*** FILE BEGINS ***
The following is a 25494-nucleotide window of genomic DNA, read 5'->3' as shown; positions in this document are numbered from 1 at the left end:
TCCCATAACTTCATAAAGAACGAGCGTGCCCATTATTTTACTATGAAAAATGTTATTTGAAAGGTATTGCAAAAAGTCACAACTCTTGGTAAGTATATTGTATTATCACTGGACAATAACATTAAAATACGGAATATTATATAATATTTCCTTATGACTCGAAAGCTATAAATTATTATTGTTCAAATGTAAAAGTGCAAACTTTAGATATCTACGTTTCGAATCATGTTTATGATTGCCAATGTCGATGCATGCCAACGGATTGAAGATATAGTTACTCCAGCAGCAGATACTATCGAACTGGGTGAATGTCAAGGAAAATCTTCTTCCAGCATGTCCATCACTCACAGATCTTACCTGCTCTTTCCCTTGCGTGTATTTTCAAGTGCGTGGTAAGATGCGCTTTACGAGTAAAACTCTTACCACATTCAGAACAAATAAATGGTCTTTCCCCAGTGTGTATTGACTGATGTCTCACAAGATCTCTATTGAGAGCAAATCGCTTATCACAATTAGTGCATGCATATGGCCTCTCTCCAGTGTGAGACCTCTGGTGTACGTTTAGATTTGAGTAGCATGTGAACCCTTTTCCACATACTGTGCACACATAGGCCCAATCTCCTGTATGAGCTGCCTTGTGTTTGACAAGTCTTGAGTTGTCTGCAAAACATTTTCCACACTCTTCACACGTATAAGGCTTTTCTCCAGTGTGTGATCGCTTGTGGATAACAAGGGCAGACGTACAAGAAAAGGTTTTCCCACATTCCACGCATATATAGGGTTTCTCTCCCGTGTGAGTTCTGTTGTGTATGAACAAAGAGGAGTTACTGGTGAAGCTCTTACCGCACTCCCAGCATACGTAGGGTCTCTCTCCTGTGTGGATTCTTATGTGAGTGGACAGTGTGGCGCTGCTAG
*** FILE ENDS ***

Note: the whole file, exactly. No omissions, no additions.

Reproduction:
The following is a 25494-nucleotide window of genomic DNA, read 5'->3' as shown; positions in this document are numbered from 1 at the left end:
TCCCATAACTTCATAAAGAACGAGCGTGCCCATTATTTTACTATGAAAAATGTTATTTGAAAGGTATTGCAAAAAGTCACAACTCTTGGTAAGTATATTGTATTATCACTGGACAATAACATTAAAATACGGAATATTATATAATATTTCCTTATGACTCGAAAGCTATAAATTATTATTGTTCAAATGTAAAAGTGCAAACTTTAGATATCTACGTTTCGAATCATGTTTATGATTGCCAATGTCGATGCATGCCAACGGATTGAAGATATAGTTACTCCAGCAGCAGATACTATCGAACTGGGTGAATGTCAAGGAAAATCTTCTTCCAGCATGTCCATCACTCACAGATCTTACCTGCTCTTTCCCTTGCGTGTATTTTCAAGTGCGTGGTAAGATGCGCTTTACGAGTAAAACTCTTACCACATTCAGAACAAATAAATGGTCTTTCCCCAGTGTGTATTGACTGATGTCTCACAAGATCTCTATTGAGAGCAAATCGCTTATCACAATTAGTGCATGCATATGGCCTCTCTCCAGTGTGAGACCTCTGGTGTACGTTTAGATTTGAGTAGCATGTGAACCCTTTTCCACATACTGTGCACACATAGGCCCAATCTCCTGTATGAGCTGCCTTGTGTTTGACAAGTCTTGAGTTGTCTGCAAAACATTTTCCACACTCTTCACACGTATAAGGCTTTTCTCCAGTGTGTGATCGCTTGTGGATAACAAGGGCAGACGTACAAGAAAAGGTTTTCCCACATTCCACGCATATATAGGGTTTCTCTCCCGTGTGAGTTCTGTTGTGTATGAACAAAGAGGAGTTACTGGTGAAGCTCTTACCGCACTCCCAGCATACGTAGGGTCTCTCTCCTGTGTGGATTCTTATGTGAGTGGACAGTGTGGCGCTGCTAG